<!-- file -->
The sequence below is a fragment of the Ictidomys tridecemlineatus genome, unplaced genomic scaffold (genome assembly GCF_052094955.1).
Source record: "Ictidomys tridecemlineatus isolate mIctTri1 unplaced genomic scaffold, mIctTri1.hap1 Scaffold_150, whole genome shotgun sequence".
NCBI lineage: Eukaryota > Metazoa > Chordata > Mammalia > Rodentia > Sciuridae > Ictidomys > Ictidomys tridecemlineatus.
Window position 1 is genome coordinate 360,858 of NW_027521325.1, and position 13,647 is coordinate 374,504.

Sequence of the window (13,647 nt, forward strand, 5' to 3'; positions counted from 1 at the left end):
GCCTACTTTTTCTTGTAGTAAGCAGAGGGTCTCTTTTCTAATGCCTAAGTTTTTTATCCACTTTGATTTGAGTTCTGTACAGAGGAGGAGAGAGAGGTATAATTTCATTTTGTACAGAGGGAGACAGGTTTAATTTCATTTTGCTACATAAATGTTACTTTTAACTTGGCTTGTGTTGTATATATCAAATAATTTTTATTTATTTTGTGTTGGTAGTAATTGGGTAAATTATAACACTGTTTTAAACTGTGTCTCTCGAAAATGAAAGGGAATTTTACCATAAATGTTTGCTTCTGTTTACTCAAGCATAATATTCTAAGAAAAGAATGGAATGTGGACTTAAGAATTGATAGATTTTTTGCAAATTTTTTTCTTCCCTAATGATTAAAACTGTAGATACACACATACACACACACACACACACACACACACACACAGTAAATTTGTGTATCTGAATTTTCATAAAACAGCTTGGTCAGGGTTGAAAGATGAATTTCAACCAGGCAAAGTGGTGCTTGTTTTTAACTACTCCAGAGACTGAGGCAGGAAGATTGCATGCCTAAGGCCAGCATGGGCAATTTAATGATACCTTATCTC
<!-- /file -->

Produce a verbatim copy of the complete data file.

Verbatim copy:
The sequence below is a fragment of the Ictidomys tridecemlineatus genome, unplaced genomic scaffold (genome assembly GCF_052094955.1).
Source record: "Ictidomys tridecemlineatus isolate mIctTri1 unplaced genomic scaffold, mIctTri1.hap1 Scaffold_150, whole genome shotgun sequence".
NCBI lineage: Eukaryota > Metazoa > Chordata > Mammalia > Rodentia > Sciuridae > Ictidomys > Ictidomys tridecemlineatus.
Window position 1 is genome coordinate 360,858 of NW_027521325.1, and position 13,647 is coordinate 374,504.

Sequence of the window (13,647 nt, forward strand, 5' to 3'; positions counted from 1 at the left end):
GCCTACTTTTTCTTGTAGTAAGCAGAGGGTCTCTTTTCTAATGCCTAAGTTTTTTATCCACTTTGATTTGAGTTCTGTACAGAGGAGGAGAGAGAGGTATAATTTCATTTTGTACAGAGGGAGACAGGTTTAATTTCATTTTGCTACATAAATGTTACTTTTAACTTGGCTTGTGTTGTATATATCAAATAATTTTTATTTATTTTGTGTTGGTAGTAATTGGGTAAATTATAACACTGTTTTAAACTGTGTCTCTCGAAAATGAAAGGGAATTTTACCATAAATGTTTGCTTCTGTTTACTCAAGCATAATATTCTAAGAAAAGAATGGAATGTGGACTTAAGAATTGATAGATTTTTTGCAAATTTTTTTCTTCCCTAATGATTAAAACTGTAGATACACACATACACACACACACACACACACACACACACACAGTAAATTTGTGTATCTGAATTTTCATAAAACAGCTTGGTCAGGGTTGAAAGATGAATTTCAACCAGGCAAAGTGGTGCTTGTTTTTAACTACTCCAGAGACTGAGGCAGGAAGATTGCATGCCTAAGGCCAGCATGGGCAATTTAATGATACCTTATCTC